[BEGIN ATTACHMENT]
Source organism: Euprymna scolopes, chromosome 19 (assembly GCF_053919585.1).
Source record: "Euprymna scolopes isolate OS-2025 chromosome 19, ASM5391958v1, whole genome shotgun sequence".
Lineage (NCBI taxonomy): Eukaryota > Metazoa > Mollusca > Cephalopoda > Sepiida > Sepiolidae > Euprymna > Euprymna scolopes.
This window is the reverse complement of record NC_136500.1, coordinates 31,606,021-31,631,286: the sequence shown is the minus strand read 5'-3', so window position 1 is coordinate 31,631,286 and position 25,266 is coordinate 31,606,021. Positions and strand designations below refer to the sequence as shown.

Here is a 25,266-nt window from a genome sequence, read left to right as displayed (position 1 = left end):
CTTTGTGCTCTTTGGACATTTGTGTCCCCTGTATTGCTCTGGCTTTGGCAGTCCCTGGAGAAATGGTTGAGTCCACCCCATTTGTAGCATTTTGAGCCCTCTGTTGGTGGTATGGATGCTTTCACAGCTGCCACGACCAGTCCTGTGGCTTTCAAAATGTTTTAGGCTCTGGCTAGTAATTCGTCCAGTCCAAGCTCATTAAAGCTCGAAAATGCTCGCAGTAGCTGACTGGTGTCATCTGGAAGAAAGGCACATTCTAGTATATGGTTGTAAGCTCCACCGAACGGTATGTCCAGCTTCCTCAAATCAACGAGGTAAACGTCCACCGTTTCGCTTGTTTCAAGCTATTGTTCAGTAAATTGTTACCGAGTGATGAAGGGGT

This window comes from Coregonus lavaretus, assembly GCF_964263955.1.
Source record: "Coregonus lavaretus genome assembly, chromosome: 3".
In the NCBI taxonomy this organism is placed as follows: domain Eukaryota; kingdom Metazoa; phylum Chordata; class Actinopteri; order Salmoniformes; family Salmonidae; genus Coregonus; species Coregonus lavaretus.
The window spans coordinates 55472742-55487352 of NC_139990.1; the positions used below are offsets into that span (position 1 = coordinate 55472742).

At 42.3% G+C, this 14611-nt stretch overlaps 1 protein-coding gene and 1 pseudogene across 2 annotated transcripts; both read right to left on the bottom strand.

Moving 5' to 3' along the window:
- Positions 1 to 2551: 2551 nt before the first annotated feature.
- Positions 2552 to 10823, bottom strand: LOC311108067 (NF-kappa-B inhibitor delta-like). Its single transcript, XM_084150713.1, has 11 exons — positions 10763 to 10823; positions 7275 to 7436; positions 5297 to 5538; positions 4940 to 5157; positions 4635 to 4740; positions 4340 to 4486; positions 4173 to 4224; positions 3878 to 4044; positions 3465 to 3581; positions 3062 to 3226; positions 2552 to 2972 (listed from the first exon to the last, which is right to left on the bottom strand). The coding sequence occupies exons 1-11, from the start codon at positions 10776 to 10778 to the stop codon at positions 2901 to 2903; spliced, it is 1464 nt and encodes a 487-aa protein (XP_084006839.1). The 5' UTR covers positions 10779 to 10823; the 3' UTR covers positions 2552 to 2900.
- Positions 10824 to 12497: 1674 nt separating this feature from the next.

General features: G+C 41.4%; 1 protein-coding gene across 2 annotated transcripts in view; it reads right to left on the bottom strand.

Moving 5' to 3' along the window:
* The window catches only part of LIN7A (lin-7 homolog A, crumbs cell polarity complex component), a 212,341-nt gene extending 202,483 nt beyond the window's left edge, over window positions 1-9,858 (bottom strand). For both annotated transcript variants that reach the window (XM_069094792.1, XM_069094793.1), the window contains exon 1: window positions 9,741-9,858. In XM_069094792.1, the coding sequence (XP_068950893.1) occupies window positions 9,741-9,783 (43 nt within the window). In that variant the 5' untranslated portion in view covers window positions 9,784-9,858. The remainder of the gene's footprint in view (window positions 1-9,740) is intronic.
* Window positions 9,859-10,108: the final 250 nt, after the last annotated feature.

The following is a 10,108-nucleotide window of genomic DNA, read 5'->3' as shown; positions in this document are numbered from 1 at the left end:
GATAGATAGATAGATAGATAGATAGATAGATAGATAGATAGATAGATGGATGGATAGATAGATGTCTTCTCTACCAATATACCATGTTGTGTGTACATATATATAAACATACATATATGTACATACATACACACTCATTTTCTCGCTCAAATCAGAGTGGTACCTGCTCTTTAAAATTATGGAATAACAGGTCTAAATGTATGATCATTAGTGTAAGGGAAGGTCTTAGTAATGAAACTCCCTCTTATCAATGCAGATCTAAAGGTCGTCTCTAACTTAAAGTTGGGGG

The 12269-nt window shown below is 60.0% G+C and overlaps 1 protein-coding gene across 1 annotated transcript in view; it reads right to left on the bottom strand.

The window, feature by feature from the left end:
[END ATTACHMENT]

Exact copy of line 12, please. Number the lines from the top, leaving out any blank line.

Moving 5' to 3' along the window: